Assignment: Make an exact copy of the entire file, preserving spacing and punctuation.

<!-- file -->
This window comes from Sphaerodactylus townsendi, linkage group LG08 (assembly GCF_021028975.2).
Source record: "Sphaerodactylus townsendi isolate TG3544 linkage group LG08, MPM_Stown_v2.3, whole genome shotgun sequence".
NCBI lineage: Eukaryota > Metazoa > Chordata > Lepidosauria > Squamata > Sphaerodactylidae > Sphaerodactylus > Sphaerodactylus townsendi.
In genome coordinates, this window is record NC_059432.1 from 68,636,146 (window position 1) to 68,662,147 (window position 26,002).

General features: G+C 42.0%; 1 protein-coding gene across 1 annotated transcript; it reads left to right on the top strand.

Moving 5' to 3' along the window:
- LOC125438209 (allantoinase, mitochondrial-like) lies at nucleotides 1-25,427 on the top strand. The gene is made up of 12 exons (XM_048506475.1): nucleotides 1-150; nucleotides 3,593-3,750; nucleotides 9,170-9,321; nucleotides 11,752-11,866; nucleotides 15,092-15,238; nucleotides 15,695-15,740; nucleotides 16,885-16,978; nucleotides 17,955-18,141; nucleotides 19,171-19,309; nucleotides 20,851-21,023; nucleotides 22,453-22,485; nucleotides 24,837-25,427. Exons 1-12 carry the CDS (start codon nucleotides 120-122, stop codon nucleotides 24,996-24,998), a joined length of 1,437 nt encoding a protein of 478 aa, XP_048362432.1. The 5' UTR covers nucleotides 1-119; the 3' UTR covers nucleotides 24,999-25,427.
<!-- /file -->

This window comes from Sphaerodactylus townsendi, linkage group LG08 (assembly GCF_021028975.2).
Source record: "Sphaerodactylus townsendi isolate TG3544 linkage group LG08, MPM_Stown_v2.3, whole genome shotgun sequence".
NCBI lineage: Eukaryota > Metazoa > Chordata > Lepidosauria > Squamata > Sphaerodactylidae > Sphaerodactylus > Sphaerodactylus townsendi.
In genome coordinates, this window is record NC_059432.1 from 68,636,146 (window position 1) to 68,662,147 (window position 26,002).

General features: G+C 42.0%; 1 protein-coding gene across 1 annotated transcript; it reads left to right on the top strand.

Moving 5' to 3' along the window:
- LOC125438209 (allantoinase, mitochondrial-like) lies at nucleotides 1-25,427 on the top strand. The gene is made up of 12 exons (XM_048506475.1): nucleotides 1-150; nucleotides 3,593-3,750; nucleotides 9,170-9,321; nucleotides 11,752-11,866; nucleotides 15,092-15,238; nucleotides 15,695-15,740; nucleotides 16,885-16,978; nucleotides 17,955-18,141; nucleotides 19,171-19,309; nucleotides 20,851-21,023; nucleotides 22,453-22,485; nucleotides 24,837-25,427. Exons 1-12 carry the CDS (start codon nucleotides 120-122, stop codon nucleotides 24,996-24,998), a joined length of 1,437 nt encoding a protein of 478 aa, XP_048362432.1. The 5' UTR covers nucleotides 1-119; the 3' UTR covers nucleotides 24,999-25,427.